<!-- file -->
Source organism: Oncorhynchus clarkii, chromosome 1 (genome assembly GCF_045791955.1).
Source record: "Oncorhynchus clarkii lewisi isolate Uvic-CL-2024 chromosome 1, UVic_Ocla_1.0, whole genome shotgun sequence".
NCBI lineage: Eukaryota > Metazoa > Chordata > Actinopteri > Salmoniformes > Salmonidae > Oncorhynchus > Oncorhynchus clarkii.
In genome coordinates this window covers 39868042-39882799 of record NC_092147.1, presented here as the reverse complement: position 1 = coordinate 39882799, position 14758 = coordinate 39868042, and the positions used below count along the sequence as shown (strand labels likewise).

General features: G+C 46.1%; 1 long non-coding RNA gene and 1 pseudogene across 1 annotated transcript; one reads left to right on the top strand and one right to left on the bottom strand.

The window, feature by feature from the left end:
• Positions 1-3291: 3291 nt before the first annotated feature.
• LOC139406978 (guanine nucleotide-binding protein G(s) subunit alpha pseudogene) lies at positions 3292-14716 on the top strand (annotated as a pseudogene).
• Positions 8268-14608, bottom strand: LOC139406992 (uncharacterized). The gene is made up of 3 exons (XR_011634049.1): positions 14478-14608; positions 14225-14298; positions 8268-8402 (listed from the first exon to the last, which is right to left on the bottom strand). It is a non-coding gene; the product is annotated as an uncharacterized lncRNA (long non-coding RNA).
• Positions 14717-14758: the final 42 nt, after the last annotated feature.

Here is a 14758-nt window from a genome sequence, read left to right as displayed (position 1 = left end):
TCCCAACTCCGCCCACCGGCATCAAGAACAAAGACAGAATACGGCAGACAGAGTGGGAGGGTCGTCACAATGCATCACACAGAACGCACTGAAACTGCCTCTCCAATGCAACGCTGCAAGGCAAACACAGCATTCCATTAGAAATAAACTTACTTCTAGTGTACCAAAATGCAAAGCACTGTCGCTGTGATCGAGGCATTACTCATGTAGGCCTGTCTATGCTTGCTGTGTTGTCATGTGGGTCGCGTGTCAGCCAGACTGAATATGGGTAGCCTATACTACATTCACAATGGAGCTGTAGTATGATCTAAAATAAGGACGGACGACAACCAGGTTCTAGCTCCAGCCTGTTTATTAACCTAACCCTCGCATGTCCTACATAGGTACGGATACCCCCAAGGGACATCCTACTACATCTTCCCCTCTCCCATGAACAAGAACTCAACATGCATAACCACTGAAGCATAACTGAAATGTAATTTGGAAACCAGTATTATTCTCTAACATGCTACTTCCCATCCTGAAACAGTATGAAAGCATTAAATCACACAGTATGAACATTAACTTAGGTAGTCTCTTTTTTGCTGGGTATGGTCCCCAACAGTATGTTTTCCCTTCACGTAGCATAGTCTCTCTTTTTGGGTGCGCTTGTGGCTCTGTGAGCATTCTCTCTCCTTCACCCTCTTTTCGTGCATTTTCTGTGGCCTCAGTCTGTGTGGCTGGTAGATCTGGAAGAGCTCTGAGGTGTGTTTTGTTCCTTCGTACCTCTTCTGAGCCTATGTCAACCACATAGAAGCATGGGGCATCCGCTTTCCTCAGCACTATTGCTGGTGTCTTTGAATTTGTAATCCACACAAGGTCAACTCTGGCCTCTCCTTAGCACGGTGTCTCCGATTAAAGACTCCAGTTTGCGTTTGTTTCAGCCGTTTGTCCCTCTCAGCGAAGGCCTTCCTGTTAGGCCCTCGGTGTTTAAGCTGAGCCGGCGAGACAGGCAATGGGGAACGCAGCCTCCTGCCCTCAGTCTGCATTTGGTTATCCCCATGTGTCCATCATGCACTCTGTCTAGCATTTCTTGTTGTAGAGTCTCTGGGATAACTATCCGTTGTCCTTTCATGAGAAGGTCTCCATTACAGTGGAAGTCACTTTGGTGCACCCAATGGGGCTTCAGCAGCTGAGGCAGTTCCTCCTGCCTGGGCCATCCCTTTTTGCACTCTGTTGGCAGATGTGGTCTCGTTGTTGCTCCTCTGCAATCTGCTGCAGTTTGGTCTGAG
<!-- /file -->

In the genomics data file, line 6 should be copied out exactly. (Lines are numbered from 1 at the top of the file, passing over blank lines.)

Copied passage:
The window, feature by feature from the left end: